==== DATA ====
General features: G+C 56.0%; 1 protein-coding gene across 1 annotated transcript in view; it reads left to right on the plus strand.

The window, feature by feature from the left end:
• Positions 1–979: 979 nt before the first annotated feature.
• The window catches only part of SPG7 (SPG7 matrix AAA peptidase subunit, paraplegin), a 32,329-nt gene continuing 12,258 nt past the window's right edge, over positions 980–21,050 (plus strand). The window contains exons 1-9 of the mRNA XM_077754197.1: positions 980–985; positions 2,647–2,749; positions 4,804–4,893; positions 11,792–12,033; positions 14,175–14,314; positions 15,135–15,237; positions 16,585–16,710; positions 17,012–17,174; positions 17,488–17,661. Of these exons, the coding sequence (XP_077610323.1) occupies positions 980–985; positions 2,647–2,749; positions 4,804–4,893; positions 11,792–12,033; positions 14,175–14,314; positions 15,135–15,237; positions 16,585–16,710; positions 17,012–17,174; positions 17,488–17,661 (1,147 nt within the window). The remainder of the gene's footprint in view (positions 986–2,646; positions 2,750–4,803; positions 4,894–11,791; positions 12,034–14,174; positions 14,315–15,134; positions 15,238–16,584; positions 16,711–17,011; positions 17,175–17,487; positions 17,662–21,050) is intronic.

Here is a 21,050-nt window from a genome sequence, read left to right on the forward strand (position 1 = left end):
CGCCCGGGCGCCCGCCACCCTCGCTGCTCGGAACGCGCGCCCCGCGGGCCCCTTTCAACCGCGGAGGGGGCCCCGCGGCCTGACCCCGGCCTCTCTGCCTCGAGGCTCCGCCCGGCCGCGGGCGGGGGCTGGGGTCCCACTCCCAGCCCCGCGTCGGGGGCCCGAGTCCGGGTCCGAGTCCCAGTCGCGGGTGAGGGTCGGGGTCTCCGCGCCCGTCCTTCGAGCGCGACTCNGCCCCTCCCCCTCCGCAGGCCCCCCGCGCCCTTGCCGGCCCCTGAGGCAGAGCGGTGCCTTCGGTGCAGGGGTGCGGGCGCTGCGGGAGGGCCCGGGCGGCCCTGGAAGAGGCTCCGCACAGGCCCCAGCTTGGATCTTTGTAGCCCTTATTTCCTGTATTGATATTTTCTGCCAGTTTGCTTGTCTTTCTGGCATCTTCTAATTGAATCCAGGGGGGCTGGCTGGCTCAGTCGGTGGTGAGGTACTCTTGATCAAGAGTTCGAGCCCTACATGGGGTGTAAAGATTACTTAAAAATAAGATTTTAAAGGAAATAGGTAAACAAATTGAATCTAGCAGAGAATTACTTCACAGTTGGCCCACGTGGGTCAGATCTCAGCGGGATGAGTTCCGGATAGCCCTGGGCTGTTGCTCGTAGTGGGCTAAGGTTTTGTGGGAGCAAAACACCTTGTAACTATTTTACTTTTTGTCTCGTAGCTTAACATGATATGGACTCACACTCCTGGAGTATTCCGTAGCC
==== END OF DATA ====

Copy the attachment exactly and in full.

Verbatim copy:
General features: G+C 56.0%; 1 protein-coding gene across 1 annotated transcript in view; it reads left to right on the plus strand.

The window, feature by feature from the left end:
• Positions 1–979: 979 nt before the first annotated feature.
• The window catches only part of SPG7 (SPG7 matrix AAA peptidase subunit, paraplegin), a 32,329-nt gene continuing 12,258 nt past the window's right edge, over positions 980–21,050 (plus strand). The window contains exons 1-9 of the mRNA XM_077754197.1: positions 980–985; positions 2,647–2,749; positions 4,804–4,893; positions 11,792–12,033; positions 14,175–14,314; positions 15,135–15,237; positions 16,585–16,710; positions 17,012–17,174; positions 17,488–17,661. Of these exons, the coding sequence (XP_077610323.1) occupies positions 980–985; positions 2,647–2,749; positions 4,804–4,893; positions 11,792–12,033; positions 14,175–14,314; positions 15,135–15,237; positions 16,585–16,710; positions 17,012–17,174; positions 17,488–17,661 (1,147 nt within the window). The remainder of the gene's footprint in view (positions 986–2,646; positions 2,750–4,803; positions 4,894–11,791; positions 12,034–14,174; positions 14,315–15,134; positions 15,238–16,584; positions 16,711–17,011; positions 17,175–17,487; positions 17,662–21,050) is intronic.

Here is a 21,050-nt window from a genome sequence, read left to right on the forward strand (position 1 = left end):
CGCCCGGGCGCCCGCCACCCTCGCTGCTCGGAACGCGCGCCCCGCGGGCCCCTTTCAACCGCGGAGGGGGCCCCGCGGCCTGACCCCGGCCTCTCTGCCTCGAGGCTCCGCCCGGCCGCGGGCGGGGGCTGGGGTCCCACTCCCAGCCCCGCGTCGGGGGCCCGAGTCCGGGTCCGAGTCCCAGTCGCGGGTGAGGGTCGGGGTCTCCGCGCCCGTCCTTCGAGCGCGACTCNGCCCCTCCCCCTCCGCAGGCCCCCCGCGCCCTTGCCGGCCCCTGAGGCAGAGCGGTGCCTTCGGTGCAGGGGTGCGGGCGCTGCGGGAGGGCCCGGGCGGCCCTGGAAGAGGCTCCGCACAGGCCCCAGCTTGGATCTTTGTAGCCCTTATTTCCTGTATTGATATTTTCTGCCAGTTTGCTTGTCTTTCTGGCATCTTCTAATTGAATCCAGGGGGGCTGGCTGGCTCAGTCGGTGGTGAGGTACTCTTGATCAAGAGTTCGAGCCCTACATGGGGTGTAAAGATTACTTAAAAATAAGATTTTAAAGGAAATAGGTAAACAAATTGAATCTAGCAGAGAATTACTTCACAGTTGGCCCACGTGGGTCAGATCTCAGCGGGATGAGTTCCGGATAGCCCTGGGCTGTTGCTCGTAGTGGGCTAAGGTTTTGTGGGAGCAAAACACCTTGTAACTATTTTACTTTTTGTCTCGTAGCTTAACATGATATGGACTCACACTCCTGGAGTATTCCGTAGCC